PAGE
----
Open Access
Open Peer Review

This article has Open Peer Review reports available.

How does Open Peer Review work?

Atrial fibrillation-related cardiomyopathy: a case report

Journal of Medical Case Reports20071:111

DOI: 10.1186/1752-1947-1-111

Received: 08 February 2007

Accepted: 22 October 2007

Published: 22 October 2007

Abstract

Sustained chronic tachyarrhythmias often cause a deterioration of cardiac function known as tachycardia-induced cardiomyopathy or tachycardiomyopathy.

The incidence of tachycardia-induced cardiomyopathy is unknown, but in selected studies of patients with atrial fibrillation, approximately 25% to 50% of those with left ventricular dysfunction had some degree of tachycardia-induced cardiomyopathy. It is an important clinical entity due to the high incidence and potential reversibility of the disease process.

This case describes a cardiomyopathy induced by excess caffeine consumption. Six months following withdrawal of caffeine from the subject's diet, full resolution of symptoms occurred.

Case History

A 58 year-old male was admitted with a history of worsening dyspnoea and palpitations. He was previously fit and well. Physical examination was unremarkable aside from a fast irregular pulse. Thyroid function tests were normal. An electrocardiogram revealed atrial fibrillation with a ventricular rate of 169 beats per minute (Figure 1). Trans-thoracic echocardiography revealed a dilated left ventricle with a diastolic diameter of 6.2 cm (normal range: 3.9 – 5.6 cm), systolic diameter of 5.3 cm (2.0 – 3.8 cm) and a reduced ejection fraction of 45% (>70%). A diagnosis of dilated cardiomyopathy was made. The patient was commenced on digoxin, ramipril and warfarin. Coronary angiography showed normal coronary arteries and confirmed the global ejection fraction as 45%.
Figure 1

Resting electrocardiogram showing fast atrial fibrillation.

On further questioning, the patient admitted that he had recently been working extended hours as a taxi driver. In order to do this, he had been consuming one bottle (1000 ml) per week of a highly caffeinated (caffeine content 4.04 mg/ml) commercially available beverage for 6 months (Figure 2).
Figure 2

The stimulant beverage containing 4.04 mg/ml caffeine

Six months after discontinuing the caffeine beverage, he was asymptomatic. A repeat echocardiogram confirmed that the left ventricular dimensions had returned to normal and the estimated ejection fraction was 65%.

Comment

Caffeine is a methylxanthine, part of the biochemical family that includes theophylline and aminophylline. Methylxanthines are associated with cardiac and central nervous system stimulation, leading to their use in 'high energy' stimulant drinks. Chronic excess caffeine ingestion can result in tachycardia, arrhythmias and left ventricular dysfunction.

Caffeine's primary cardiac action is competitive antagonism of the adenosine cell surface receptor and has been shown to increase myocardial automaticity and potentiate the action of catecholamines [1]. Caffeine can alter calcium handling at an intracellular level by directly inhibiting calcium influx and leading to depressed left ventricular systolic and diastolic function [2]. Excessive caffeine intake may be a factor in the genesis of arrhythmias associated with caffeine toxicity [3]. Canine studies have suggested a dose-dependant arrythmogenicity of caffeine [4].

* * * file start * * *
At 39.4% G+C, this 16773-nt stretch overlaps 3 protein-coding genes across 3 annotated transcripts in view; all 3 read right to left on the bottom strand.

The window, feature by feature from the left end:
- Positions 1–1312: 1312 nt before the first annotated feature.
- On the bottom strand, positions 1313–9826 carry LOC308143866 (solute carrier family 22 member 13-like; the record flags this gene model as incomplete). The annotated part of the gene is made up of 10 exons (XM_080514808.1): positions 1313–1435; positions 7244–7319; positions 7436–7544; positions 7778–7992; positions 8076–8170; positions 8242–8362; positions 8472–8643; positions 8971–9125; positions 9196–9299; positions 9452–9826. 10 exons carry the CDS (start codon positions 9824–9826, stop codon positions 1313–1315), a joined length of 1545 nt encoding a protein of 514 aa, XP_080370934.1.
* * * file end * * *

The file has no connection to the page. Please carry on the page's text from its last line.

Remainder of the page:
Conclusion

The relationship between fast atrial fibrillation and reversible left ventricular failure was first described in 1949 by Phillips and Levine [5].

In this case report, chronic high dose caffeine ingestion has precipitated a tachycardia-induced cardiomyopathy, which fully resolved on discontinuation. The beverage consumed contained significantly greater levels of caffeine than tea (0.19 mg/ml) or instant coffee (0.52 mg/ml) [6]. This patient was drinking the equivalent of approximately 150 cups of tea or 55 cups of coffee per week in this stimulant drink alone.

Declarations

Acknowledgements

Written consent was obtained from the patient for publication of the manuscript and images.

Authors’ Affiliations

(1)
Department of Cardiology, The Hillingdon Hospital

References

  1. Chang CY, Yeh TC, Chiu HC, Huang JH, Lin CI: Electromechanical effects of caffeine in failing human ventricular myocardium. Int J Cardiol. 1995, 50 (1): 43-50. 10.1016/0167-5273(95)02328-T.View ArticlePubMedGoogle Scholar
  2. Fujii W, Takaki M, Yoshida A, Ishidate H, Ito H, Suga H: Effects of intracoronary caffeine on left ventricular mechanoenergenetics. Jpn J Physiol. 1998, 48 (5): 373-381. 10.2170/jjphysiol.48.373.View ArticlePubMedGoogle Scholar
  3. Grabowys TB, Bedell SE: Caffeine ingestion : yet another wake up call?. Am Heart J. 1998, 136: 574-575. 10.1016/S0002-8703(98)70003-1.View ArticleGoogle Scholar
  4. Mehta A, Jain AC, Mehta MC, Billie M: Caffeine and cardiac arrythmias. Acta Cardiol. 1997, 52 (3): 273-83.PubMedGoogle Scholar
  5. Phillips E, Levine S: Auricular fibrillation without other evidence of heart disease : a cause of reversible heart disease. Am J Med. 1949, 7: 478-489. 10.1016/0002-9343(49)90397-6.View ArticlePubMedGoogle Scholar
  6. Gilbert RM, Marshman JA, Schweider M, Berg R: Caffeine content of beverages as consumed. Can Med Assoc J. 1976, 114: 205-208.PubMedPubMed CentralGoogle Scholar

Copyright

© Peake et al; licensee BioMed Central Ltd. 2007

This article is published under license to BioMed Central Ltd. This is an Open Access article distributed under the terms of the Creative Commons Attribution License (http://creativecommons.org/licenses/by/2.0), which permits unrestricted use, distribution, and reproduction in any medium, provided the original work is properly cited.

Advertisement